In NT studies, there has been, for some time, a lot of talk about “identity” – Paul’s “Identity.” “Identity formation.” “Social identity.” In a lot of these conversations, it is presumed that identity is important and the influence and formation of it is crucial for the NT writers. But what is identity? How is it understood cognitively, socially, emotionally, physically, spiritually? Often the methodological questions about “identity” are ignored. Well, in the last year or so we have seen some progress in this. I would like to point out a couple of them.
Joel Green has been doing work on identity and how texts shape identity. He has also done research in neuroscience to investigate how person identity is shaped cognitively. This comes out in his 1 Peter commentary in the “theological horizons” section, but I think it will be critical for his
Body, Soul, and Human Life (Baker, 2008).
Are humans composed of a material body and an immaterial soul? This view is commonly held by Christians, yet it has been undermined by recent developments in neuroscience. Exploring what Scripture and theology teach about issues such as being in the divine image, the importance of community, sin, free will, salvation, and the afterlife, Joel Green argues that a dualistic view of the human person is inconsistent with both science and Scripture. This wide-ranging discussion is sure to provoke much thought and debate. Bestselling books have explored the relationship between body, mind, and soul. Now Joel Green provides us with a biblical perspective on these issues.
From the Back Cover
“Few biblical interpreters have delved as deeply into the science of the human brain as Joel Green. Here he draws upon that learning in conversation with Scripture to put forth a fresh picture of human existence, one that makes sense from both perspectives. He does not shy away from hard questions, especially those about life and death, body and soul.”–Patrick D. Miller, Princeton Theological Seminary
“If you think nothing new ever happens in theology or biblical studies, you need to read this book, an essay in ‘neuro-hermeneutics.’ Green shows not only that a physicalist (as opposed to a dualist) anthropology is consistent with biblical teaching but also that contemporary neuroscience sheds light on significant hermeneutical and theological questions.”–Nancey Murphy, Fuller Theological Seminary
“Joel Green serves as the vanguard of interdisciplinary research on this topic. No one combines the requisite background in theology, biblical studies, and the natural sciences as adeptly as Green, and with the critical thinking needed to move along the interstices of these disciplines. Indeed, he succeeds at closing the gaps between these disciplines. This ‘progress report’ is another timely and welcome contribution from Professor Green.”–Bill T. Arnold, Asbury Theological Seminary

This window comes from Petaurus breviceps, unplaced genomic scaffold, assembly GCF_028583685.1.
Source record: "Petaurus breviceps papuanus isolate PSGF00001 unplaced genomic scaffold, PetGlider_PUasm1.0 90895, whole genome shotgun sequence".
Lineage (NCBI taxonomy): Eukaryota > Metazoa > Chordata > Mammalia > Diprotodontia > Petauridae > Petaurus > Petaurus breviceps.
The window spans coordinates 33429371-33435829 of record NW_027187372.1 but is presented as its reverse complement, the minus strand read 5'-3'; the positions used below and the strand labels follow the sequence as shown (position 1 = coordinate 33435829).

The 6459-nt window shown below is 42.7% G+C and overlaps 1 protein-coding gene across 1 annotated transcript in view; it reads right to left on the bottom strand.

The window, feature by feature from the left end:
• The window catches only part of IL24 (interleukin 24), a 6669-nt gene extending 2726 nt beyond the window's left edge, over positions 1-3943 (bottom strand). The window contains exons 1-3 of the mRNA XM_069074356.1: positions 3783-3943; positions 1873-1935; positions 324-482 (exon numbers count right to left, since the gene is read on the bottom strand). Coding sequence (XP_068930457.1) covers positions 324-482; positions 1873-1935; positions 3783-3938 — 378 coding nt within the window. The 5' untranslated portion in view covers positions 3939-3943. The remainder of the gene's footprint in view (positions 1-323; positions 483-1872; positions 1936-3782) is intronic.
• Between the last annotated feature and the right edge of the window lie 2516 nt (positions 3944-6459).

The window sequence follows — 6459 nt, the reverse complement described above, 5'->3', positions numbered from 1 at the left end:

“In this outstanding work, the author provides a scholarly and thoroughly biblical analysis of human personhood in dialogue with the neurosciences. This book is likely to provide the definitive overview of this topic for many years to come.”–Denis R. Alexander, director, The Faraday Institute, St. Edmund’s College
“Some are students of the Bible. Others are students of neuroscience. Joel Green is both and more. In Body, Soul, and Human Life, he helps us listen more attentively both to the Bible and to the unfolding music of the neurosciences. What you hear may surprise you. Far from telling different and irreconcilable stories about human nature, Joel Green helps us to see that these two sources–the Bible and the neurosciences–actually tell mutually enriching and complementary stories about what it means to be fully human and fully alive. I heartily recommend it!”–Kevin Corcoran, Calvin College
Another one that I just received for review is from a conference and it is entitled
Identity Formation in the New Testament
Ed. by Bengt Holmberg and Mikael Winninge
This conference volume focuses on showing that investigating various aspects of the Christian movement’s identity helps us to understand its historical reality. Whatever is known about identity from ancient times reaches us mostly through ancient texts. Thus many of the essays in this volume are devoted to analyzing New Testament texts and showing how they reveal the processes of identity formation. One type of evidence here is how New Testament texts compare with or treat older texts which are in the same normative tradition, in other words biblical and Jewish texts. Another group of essays deals with specific literary techniques used in the service of creating identity, such as personification, stereotyping or marginalizing others as well as looking at the relationship between different kinds of social identity. A third group of essays directs attention to the light that gender analysis casts on the shaping of Christian identity, pointing both to surprising similarities and differences from the surrounding culture. The final group of essays applies the insights of postcolonial theory and its sensitivity to power relationships and the political dimension of human reality.
I am very interested in seeing more scholars pay heed to such an important topic. Let me know if others find good resources on identity and how it is understood and shaped (especially cognitively/personally, though I am also interested in socially).